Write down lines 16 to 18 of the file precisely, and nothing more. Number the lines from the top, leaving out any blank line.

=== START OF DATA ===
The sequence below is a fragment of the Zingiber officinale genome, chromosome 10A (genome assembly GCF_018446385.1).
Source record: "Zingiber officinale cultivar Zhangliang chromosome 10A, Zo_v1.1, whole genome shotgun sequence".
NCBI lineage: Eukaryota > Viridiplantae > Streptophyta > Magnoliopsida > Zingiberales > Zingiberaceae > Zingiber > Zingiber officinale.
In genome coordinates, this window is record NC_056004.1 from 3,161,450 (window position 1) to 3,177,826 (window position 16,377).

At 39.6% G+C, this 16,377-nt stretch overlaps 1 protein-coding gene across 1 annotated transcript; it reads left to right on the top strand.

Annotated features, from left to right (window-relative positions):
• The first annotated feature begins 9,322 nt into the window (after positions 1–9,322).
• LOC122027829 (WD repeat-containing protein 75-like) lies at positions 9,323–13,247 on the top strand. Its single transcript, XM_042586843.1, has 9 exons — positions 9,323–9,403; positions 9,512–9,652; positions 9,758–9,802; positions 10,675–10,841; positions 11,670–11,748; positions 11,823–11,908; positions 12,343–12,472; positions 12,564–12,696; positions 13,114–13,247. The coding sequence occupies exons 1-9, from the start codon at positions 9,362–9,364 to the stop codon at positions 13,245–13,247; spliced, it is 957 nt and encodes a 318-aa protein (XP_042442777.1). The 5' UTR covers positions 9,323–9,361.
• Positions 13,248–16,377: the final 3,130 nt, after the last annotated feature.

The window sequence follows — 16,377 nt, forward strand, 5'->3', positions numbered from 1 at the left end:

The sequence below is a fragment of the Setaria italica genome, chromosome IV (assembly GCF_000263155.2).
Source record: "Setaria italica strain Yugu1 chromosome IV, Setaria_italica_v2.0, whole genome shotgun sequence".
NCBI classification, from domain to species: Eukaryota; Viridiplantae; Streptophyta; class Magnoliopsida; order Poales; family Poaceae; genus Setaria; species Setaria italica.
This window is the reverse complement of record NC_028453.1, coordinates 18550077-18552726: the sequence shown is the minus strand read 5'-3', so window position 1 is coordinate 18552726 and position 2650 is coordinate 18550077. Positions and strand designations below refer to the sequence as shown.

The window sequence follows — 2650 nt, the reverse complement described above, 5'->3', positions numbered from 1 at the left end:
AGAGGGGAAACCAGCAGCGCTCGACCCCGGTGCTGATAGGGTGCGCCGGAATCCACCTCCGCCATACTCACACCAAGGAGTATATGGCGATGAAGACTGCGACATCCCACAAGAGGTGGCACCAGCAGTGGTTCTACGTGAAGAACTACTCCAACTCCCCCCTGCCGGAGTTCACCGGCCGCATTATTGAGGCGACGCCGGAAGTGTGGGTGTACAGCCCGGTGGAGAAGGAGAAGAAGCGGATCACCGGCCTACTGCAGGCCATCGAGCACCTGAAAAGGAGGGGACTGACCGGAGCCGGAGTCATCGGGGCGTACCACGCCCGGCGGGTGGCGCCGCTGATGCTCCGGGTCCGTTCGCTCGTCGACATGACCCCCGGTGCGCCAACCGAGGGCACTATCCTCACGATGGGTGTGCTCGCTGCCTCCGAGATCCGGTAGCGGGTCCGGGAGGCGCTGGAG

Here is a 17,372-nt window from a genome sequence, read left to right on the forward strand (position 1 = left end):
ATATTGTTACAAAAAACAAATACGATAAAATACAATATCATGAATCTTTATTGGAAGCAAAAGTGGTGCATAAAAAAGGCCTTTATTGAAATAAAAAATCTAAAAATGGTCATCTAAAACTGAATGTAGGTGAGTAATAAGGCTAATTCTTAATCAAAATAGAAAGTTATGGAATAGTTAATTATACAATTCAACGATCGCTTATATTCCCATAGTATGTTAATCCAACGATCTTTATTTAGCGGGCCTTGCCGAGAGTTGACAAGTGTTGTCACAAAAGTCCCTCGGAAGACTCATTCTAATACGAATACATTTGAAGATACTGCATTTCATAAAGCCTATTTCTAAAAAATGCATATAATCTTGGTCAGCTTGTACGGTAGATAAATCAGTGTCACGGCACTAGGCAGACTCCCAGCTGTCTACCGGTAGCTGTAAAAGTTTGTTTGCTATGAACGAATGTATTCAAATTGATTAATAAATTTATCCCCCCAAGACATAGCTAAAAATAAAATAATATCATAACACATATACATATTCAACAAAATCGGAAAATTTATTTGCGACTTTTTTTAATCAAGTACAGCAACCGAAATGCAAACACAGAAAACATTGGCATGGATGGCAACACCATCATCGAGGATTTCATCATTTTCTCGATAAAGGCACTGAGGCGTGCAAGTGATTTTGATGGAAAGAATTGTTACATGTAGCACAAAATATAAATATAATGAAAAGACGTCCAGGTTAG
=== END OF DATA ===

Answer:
AGAGGGGAAACCAGCAGCGCTCGACCCCGGTGCTGATAGGGTGCGCCGGAATCCACCTCCGCCATACTCACACCAAGGAGTATATGGCGATGAAGACTGCGACATCCCACAAGAGGTGGCACCAGCAGTGGTTCTACGTGAAGAACTACTCCAACTCCCCCCTGCCGGAGTTCACCGGCCGCATTATTGAGGCGACGCCGGAAGTGTGGGTGTACAGCCCGGTGGAGAAGGAGAAGAAGCGGATCACCGGCCTACTGCAGGCCATCGAGCACCTGAAAAGGAGGGGACTGACCGGAGCCGGAGTCATCGGGGCGTACCACGCCCGGCGGGTGGCGCCGCTGATGCTCCGGGTCCGTTCGCTCGTCGACATGACCCCCGGTGCGCCAACCGAGGGCACTATCCTCACGATGGGTGTGCTCGCTGCCTCCGAGATCCGGTAGCGGGTCCGGGAGGCGCTGGAG

Here is a 17,372-nt window from a genome sequence, read left to right on the forward strand (position 1 = left end):
ATATTGTTACAAAAAACAAATACGATAAAATACAATATCATGAATCTTTATTGGAAGCAAAAGTGGTGCATAAAAAAGGCCTTTATTGAAATAAAAAATCTAAAAATGGTCATCTAAAACTGAATGTAGGTGAGTAATAAGGCTAATTCTTAATCAAAATAGAAAGTTATGGAATAGTTAATTATACAATTCAACGATCGCTTATATTCCCATAGTATGTTAATCCAACGATCTTTATTTAGCGGGCCTTGCCGAGAGTTGACAAGTGTTGTCACAAAAGTCCCTCGGAAGACTCATTCTAATACGAATACATTTGAAGATACTGCATTTCATAAAGCCTATTTCTAAAAAATGCATATAATCTTGGTCAGCTTGTACGGTAGATAAATCAGTGTCACGGCACTAGGCAGACTCCCAGCTGTCTACCGGTAGCTGTAAAAGTTTGTTTGCTATGAACGAATGTATTCAAATTGATTAATAAATTTATCCCCCCAAGACATAGCTAAAAATAAAATAATATCATAACACATATACATATTCAACAAAATCGGAAAATTTATTTGCGACTTTTTTTAATCAAGTACAGCAACCGAAATGCAAACACAGAAAACATTGGCATGGATGGCAACACCATCATCGAGGATTTCATCATTTTCTCGATAAAGGCACTGAGGCGTGCAAGTGATTTTGATGGAAAGAATTGTTACATGTAGCACAAAATATAAATATAATGAAAAGACGTCCAGGTTAG